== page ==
GC analysis was performed by using a Shimadzu GC-14B equipped with a capillary column DM-1701 (30 m×0.32 mm×0.25 μm) equipped with a flame ionization detector. The NMR spectra were recorded by using a Bruker Ascend 400 and Bruker DRX500 MHz NMR spectrometers with tetramethylsilane as the internal standard.

Typical method for the reaction of CO2, EO, and aniline catalyzed with binary ionic liquids of BmimBr and BmimOAc

In a typical experiment, BmimBr (0.044 g, 0.2 mmol), BmimOAc (0.040 g, 0.2 mmol), aniline (0.186 g, 2.0 mmol), and EO (2 mL, 40 mmol) were added to a stainless steel autoclave reactor with an inner volume of 25 mL. The reactor was pressurized with approximately 1 MPa of CO2 pressure at ambient temperature. Then, the reactor was heated to 140 °C and the CO2 pressure was adjusted to 2.5 MPa for 9 h. After the completion of the reaction, the autoclave was cooled to RT, followed by slow venting of the remaining CO2. The reaction mixture (0.07 g) was taken out for NMR analysis. Next, chloroform (7 mL) was added to the reaction mixture. The organic phase was washed with water (3×7 mL) to remove ionic liquids and EG and then analyzed by using GC with n-dodecane as the internal standard. The pure 3-phenyl-2-oxazolidinone was obtained by using chromatography on silica gel and structurally characterized by using NMR spectroscopy.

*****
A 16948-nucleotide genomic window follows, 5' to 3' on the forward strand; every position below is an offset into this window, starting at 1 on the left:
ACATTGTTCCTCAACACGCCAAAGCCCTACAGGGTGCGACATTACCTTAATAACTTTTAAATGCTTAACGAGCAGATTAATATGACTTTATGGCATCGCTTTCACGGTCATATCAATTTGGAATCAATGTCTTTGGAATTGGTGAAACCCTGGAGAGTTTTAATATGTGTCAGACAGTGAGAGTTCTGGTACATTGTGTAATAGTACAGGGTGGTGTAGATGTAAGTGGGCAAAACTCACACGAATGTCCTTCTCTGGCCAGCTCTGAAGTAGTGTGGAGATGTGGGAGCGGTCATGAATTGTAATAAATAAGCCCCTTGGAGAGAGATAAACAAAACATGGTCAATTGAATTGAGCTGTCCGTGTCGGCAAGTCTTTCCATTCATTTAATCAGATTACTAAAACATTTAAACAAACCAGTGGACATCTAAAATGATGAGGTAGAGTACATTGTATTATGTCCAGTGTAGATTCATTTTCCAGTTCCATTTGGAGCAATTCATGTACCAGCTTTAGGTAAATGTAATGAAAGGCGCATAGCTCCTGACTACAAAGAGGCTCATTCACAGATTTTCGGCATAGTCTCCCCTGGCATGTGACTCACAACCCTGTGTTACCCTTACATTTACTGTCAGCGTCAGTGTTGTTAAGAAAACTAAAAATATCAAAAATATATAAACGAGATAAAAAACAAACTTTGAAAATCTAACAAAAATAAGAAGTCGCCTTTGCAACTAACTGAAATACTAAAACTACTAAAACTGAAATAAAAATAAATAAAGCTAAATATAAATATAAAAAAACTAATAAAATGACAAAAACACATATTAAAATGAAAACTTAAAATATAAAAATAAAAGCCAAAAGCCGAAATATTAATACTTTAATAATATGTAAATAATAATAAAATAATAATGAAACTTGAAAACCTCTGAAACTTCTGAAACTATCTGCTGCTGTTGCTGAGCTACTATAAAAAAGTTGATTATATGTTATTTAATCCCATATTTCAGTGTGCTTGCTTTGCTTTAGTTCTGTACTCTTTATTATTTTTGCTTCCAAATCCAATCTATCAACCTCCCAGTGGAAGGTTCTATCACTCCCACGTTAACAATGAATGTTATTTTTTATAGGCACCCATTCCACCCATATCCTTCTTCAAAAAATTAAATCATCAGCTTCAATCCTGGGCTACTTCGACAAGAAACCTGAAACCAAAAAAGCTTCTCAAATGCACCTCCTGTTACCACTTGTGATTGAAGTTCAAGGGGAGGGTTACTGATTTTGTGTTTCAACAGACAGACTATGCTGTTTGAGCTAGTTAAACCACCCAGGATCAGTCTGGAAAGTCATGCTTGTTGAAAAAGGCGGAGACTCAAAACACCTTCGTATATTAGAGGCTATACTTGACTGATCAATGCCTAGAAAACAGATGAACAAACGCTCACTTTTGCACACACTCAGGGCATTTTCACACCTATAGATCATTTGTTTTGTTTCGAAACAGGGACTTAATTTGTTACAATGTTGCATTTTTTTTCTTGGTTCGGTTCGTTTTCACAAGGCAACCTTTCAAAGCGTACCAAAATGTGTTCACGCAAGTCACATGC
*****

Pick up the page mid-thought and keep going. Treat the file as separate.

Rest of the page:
To investigate the reusability of binary ionic liquids, chloroform (14 mL) was added to the reaction mixture after slow venting of the remaining CO2. The organic phase was extracted with water (5×14 mL) and then analyzed by using GC with n-dodecane as the internal standard. The ionic liquids were recovered after the aqueous phase was evaporated under vacuum at 130 °C for 10 h to remove water and EG. The same method was repeated for the next cycle.

Characterization data

3-Phenyl-2-oxazolidinone: 1H NMR (500 MHz, CDCl3, TMS): δ=7.54 (d, J=8.0 Hz, 2 H), 7.38 (t, J=8.0 Hz, 2 H), 7.15 (t, J=8.0 Hz, 1 H), 4.47–4.52 (m, 2 H), 4.09 ppm (t, J=7.5 Hz, 2 H).

3-(4-Chloro-phenyl)-oxazolidin-2-one (2 a): 1H NMR (400 MHz, CDCl3, TMS): δ=7.49 (d, J=8.8 Hz, 2 H), 7.33 (d, J=8.8 Hz, 2 H), 4.49 (t, J=8.0 Hz, 2 H), 4.03 ppm (t, J=8.0 Hz, 2 H).

3-(3-Chloro-phenyl)-oxazolidin-2-one (2 b): 1H NMR (500 MHz, CDCl3, TMS): δ=7.61 (s, 1 H), 7.46–7.49 (m, 1 H), 7.32 (t, J=8.3 Hz, 1 H), 7.13–7.15 (m, 1 H), 4.50–4.54 (m, 2 H), 4.05–4.09 ppm (m, 2 H).

3-(2-Chloro-phenyl)-oxazolidin-2-one (2 c): 1H NMR (500 MHz, CDCl3, TMS): δ=7.47–7.49 (m, 1 H), 7.42–7.44 (m, 1 H), 7.30–7.35 (m, 2 H), 4.52–4.57 (m, 2 H), 4.03 ppm (t, J=8.0 Hz, 2 H).

3-(3,5-Dichloro-phenyl)-oxazolidin-2-one (2 d): 1H NMR (500 MHz, CDCl3, TMS): δ=7.52 (s, 2 H), 7.15 (s, 1 H), 4.53 (t, J=8.0 Hz, 2 H), 4.05 ppm (t, J=8.0 Hz, 2 H).